USS St. Louis (CL-49), a Brooklyn-class light cruiser, was launched on April 15, 1938 and commissioned into the US Navy on May 19, 1939. She was the fifth ship of the Navy to bear the name of the Midwestern city.
After her initial shakedown, completed in October of 1939, USS St. Louis began operating in the Atlantic, where she would remain until late 1940. In November of that year, she sailed for the Pacific via the Panama Canal, arriving at Pearl Harbor on December 12, 1940. Within a year, St. Louis and her crew would find themselves in the midst of the devastating Japanese attack of December 7, 1941.
Attack on Pearl Harbor
On the morning of December 7, 1941, USS St. Louis was moored in the Southeast Lock. The attack began at 0756, and within minutes the men of St. Louis rushed to their battle stations and began firing on the attackers. At around 0820, a Japanese torpedo plane was shot out of the sky, and USS St. Louis was credited with the downed craft. 40 minutes later, two more Japanese planes had been shot down by the ship’s guns.
After getting underway toward the harbor entrance and the open sea beyond, St. Louis came in the crosshairs of a Japanese midget submarine. In a stroke of luck, the torpedoes fired on St. Louis hit a nearby shoal and exploded harmlessly. While destroyers attacked the submarine with depth charges, St. Louis headed out to sea to join the cruisers USS Detroit (CL-8) and USS Phoenix (CL-46) in the hunt for the Japanese fleet. When no traces were found, the light cruiser returned to Pearl Harbor and began escorting transports to San Francisco until January 6, when she joined Task Force 17, the carrier group of USS Yorktown (CV-5). After surviving the attack on Pearl Harbor, St. Louis was given the nickname “Lucky Lou.”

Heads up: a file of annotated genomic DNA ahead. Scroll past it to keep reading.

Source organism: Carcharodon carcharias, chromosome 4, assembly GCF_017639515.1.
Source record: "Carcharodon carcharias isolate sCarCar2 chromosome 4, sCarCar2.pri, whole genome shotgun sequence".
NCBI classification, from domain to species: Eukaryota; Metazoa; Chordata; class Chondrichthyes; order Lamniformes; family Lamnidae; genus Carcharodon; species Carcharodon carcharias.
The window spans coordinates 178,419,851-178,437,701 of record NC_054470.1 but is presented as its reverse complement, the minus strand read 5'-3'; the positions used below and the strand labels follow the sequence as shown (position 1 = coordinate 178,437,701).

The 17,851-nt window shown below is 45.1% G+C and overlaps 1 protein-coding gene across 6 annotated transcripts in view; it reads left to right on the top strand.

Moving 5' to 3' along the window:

USS St. Louis at War
In the first months of 1942, USS St. Louis continued escort duties between Hawaii, the South Pacific, and San Francisco. In late May, she shifted course and headed to the Aleutians, where she would take part in her first shore bombardment. She remained in Alaskan waters through October of 1942, when she sailed for Mare Island for overhaul.
In 1943, the light cruiser saw more action in the Pacific. She participated in the bombardment of Vila and Bairoko Harbor in New Georgia and engaged the enemy in the Battle of Kolombangara, where a torpedo damaged her bow, requiring a return to Mare Island for repairs.
USS St. Louis spent 1944 and most of 1945 participating in actions throughout the South Pacific. Despite the many battles she took part in, including a deadly kamikaze attack in November of 1944, St. Louis survived the War in the Pacific, culminating in her participation in “Magic Carpet,” the operation to return GIs to the US Mainland.
In February of 1946, USS St. Louis sailed for Philadelphia for decommissioning. She was struck from the Naval Vessel Register on January 22, 1951, and one week later was commissioned into the Brazilian Navy as Almirante Tamandare (C-12).
For her service in World War II, USS St. Louis was awarded 11 battle stars.